Join Eran Stern for an in-depth discussion in this video Integrating 3D renders with After Effects, part of After Effects Breakdowns: N-Trig Commercial.
- [Voiceover] I must admit that this project is massive in its scope. Each After Effects composition consists of several layers, solids, adjustment layers, Illustrator or Photoshop multi-layered documents, and dozens of animated layers. All of those are arranged in a handful of precomps inside precomps inside of other precomps and I think that you get the drift. In some cases, we will see layers, or effects, which are not active, and by that I mean that their visibility switch is turned off.
Apparently, this is a result of exploring different design directions and testing a few alternatives. Some of them didn't make it to the finish line, and were only futile attempts. I revised this project a bit so it will be easy to understand, but made an effort to leave those experiments intact so you get a chance to see the real process. Anyway, let's dig in now, starting with this line sequence composition. It will help us to understand the transition from ink to paper, and especially learn how to integrate 3D renders with After Effects 3D compositions.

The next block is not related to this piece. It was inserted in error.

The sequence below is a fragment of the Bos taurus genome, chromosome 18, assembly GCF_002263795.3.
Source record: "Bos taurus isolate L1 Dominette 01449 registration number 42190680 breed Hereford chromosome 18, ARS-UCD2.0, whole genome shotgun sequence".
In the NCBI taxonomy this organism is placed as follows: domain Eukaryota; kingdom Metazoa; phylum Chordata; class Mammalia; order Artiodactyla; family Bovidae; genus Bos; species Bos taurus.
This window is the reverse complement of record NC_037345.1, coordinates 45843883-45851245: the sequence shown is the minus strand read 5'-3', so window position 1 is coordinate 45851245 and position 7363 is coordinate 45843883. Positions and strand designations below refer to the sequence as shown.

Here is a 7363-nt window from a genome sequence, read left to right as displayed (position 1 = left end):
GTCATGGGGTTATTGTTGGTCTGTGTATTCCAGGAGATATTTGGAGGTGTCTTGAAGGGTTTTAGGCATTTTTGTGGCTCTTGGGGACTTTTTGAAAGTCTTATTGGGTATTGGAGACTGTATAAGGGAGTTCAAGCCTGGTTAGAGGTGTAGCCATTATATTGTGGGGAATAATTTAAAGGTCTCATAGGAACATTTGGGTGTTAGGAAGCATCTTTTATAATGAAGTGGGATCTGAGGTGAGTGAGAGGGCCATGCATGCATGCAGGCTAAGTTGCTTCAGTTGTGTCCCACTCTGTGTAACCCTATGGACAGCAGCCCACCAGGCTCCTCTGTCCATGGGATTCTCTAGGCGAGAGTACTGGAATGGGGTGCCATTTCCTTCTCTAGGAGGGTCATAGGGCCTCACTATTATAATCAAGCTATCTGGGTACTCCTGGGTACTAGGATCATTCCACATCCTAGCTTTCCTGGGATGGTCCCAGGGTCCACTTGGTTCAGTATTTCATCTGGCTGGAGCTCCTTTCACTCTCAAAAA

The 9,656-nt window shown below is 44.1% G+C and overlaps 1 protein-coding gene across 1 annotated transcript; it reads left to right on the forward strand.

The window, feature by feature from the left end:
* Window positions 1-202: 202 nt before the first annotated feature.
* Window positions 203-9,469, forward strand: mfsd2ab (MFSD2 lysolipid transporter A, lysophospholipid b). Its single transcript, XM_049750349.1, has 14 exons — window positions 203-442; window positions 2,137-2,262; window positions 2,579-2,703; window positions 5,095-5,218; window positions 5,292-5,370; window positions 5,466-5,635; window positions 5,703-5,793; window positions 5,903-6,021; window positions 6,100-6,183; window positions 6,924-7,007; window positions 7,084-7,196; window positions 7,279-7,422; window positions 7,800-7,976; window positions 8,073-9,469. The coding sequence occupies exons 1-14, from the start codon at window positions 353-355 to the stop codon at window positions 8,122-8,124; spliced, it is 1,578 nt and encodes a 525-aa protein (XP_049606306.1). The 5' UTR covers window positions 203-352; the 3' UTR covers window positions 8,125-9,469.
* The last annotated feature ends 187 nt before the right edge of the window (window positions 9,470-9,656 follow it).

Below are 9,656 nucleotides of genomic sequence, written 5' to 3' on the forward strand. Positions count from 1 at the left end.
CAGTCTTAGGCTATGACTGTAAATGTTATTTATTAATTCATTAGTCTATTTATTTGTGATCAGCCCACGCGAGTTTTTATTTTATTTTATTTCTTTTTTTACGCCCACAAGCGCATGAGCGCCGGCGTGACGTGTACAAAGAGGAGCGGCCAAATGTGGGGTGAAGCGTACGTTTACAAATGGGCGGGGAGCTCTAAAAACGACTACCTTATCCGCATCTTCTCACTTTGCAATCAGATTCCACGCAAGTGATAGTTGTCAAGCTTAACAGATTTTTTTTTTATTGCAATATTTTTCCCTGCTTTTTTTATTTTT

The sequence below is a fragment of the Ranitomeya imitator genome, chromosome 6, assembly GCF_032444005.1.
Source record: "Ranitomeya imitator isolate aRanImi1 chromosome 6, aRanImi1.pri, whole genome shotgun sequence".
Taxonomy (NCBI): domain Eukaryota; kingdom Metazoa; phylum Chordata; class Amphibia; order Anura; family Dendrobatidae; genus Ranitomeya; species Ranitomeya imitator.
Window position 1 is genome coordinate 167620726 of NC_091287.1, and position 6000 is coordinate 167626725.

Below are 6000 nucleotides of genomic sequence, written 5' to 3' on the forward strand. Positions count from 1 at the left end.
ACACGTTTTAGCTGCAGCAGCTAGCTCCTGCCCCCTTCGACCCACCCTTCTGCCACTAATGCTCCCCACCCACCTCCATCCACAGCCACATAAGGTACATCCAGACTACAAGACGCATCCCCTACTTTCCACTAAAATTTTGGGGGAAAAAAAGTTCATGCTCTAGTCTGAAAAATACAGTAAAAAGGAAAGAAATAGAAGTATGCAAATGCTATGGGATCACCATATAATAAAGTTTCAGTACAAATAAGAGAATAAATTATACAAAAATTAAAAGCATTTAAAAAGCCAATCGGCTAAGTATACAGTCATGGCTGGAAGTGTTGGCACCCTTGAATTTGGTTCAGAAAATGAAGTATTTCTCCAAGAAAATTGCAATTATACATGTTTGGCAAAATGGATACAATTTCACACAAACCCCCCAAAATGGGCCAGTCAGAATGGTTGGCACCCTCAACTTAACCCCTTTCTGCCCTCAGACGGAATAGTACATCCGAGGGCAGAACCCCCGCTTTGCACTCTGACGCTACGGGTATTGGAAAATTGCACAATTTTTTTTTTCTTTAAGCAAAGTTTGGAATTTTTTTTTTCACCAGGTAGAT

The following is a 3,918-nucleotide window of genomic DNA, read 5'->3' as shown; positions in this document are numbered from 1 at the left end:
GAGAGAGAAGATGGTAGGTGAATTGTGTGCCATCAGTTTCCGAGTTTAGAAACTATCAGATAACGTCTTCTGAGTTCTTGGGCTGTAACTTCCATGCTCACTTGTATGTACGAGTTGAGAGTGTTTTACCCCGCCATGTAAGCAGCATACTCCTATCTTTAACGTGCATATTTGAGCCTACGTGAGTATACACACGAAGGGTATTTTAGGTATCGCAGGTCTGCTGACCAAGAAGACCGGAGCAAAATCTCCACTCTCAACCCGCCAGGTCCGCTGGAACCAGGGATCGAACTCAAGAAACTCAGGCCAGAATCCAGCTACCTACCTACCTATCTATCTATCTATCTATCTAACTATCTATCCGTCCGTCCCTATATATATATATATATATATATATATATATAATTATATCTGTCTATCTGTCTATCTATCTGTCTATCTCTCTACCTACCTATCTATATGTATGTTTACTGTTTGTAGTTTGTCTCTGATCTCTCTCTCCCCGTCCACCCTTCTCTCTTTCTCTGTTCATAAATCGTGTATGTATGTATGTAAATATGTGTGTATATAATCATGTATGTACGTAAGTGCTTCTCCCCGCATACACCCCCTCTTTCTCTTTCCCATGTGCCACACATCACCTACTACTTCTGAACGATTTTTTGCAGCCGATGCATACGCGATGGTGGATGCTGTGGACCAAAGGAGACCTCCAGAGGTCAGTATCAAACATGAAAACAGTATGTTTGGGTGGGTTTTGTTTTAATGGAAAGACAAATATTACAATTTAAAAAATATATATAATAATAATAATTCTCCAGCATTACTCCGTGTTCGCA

So, I'm going to double-click on this line sequence composition. Then I'm going to select this paper precomp, double-click on it, and then I'm going to press on the grave or tilde key, in order to fill the screen with this timeline. For the moment, I'm going to turn off a few layers so it will be easy to concentrate on the task at hand. What I want to show you now is this 3D render line. So I'm going to double-click on it and open it in its own window, and I'm going to also go to the beginning and create a RAM preview, so you can get a sense of what we are about to explore.
So this is the beginning of the movie, where we see the blue line on a piece of paper, and the camera is tracking its movement and closing in on this texture, until we're actually diving into the ink. And this serves, of course, as the base for the first transition from ink to paper. This animation was done using Autodesk Maya, and was rendered using a sequence of EXR files. Now, EXR, or OpenEXR, is a deep raster format developed by ILM, and it's used broadly in the computer graphics industry, both for visual effects and animation.